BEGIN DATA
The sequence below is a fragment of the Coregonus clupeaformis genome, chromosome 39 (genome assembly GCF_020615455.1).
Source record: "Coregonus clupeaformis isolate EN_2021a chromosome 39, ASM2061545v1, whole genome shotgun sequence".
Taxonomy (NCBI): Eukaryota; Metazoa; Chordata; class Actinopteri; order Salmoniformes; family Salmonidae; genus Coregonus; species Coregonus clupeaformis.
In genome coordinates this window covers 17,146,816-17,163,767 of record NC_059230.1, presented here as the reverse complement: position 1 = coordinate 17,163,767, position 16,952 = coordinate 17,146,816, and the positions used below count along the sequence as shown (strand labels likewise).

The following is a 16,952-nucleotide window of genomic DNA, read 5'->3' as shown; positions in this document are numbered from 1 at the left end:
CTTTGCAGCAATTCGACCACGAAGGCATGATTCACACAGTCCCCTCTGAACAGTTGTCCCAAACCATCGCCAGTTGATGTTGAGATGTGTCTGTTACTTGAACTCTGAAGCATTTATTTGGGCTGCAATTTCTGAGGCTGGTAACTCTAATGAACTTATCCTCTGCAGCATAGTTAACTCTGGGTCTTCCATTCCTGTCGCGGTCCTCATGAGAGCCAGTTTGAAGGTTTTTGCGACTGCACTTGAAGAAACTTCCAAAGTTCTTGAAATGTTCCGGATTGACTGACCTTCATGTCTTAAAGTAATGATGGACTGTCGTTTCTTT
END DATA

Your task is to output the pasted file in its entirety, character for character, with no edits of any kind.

The sequence below is a fragment of the Coregonus clupeaformis genome, chromosome 39 (genome assembly GCF_020615455.1).
Source record: "Coregonus clupeaformis isolate EN_2021a chromosome 39, ASM2061545v1, whole genome shotgun sequence".
Taxonomy (NCBI): Eukaryota; Metazoa; Chordata; class Actinopteri; order Salmoniformes; family Salmonidae; genus Coregonus; species Coregonus clupeaformis.
In genome coordinates this window covers 17,146,816-17,163,767 of record NC_059230.1, presented here as the reverse complement: position 1 = coordinate 17,163,767, position 16,952 = coordinate 17,146,816, and the positions used below count along the sequence as shown (strand labels likewise).

The following is a 16,952-nucleotide window of genomic DNA, read 5'->3' as shown; positions in this document are numbered from 1 at the left end:
CTTTGCAGCAATTCGACCACGAAGGCATGATTCACACAGTCCCCTCTGAACAGTTGTCCCAAACCATCGCCAGTTGATGTTGAGATGTGTCTGTTACTTGAACTCTGAAGCATTTATTTGGGCTGCAATTTCTGAGGCTGGTAACTCTAATGAACTTATCCTCTGCAGCATAGTTAACTCTGGGTCTTCCATTCCTGTCGCGGTCCTCATGAGAGCCAGTTTGAAGGTTTTTGCGACTGCACTTGAAGAAACTTCCAAAGTTCTTGAAATGTTCCGGATTGACTGACCTTCATGTCTTAAAGTAATGATGGACTGTCGTTTCTTT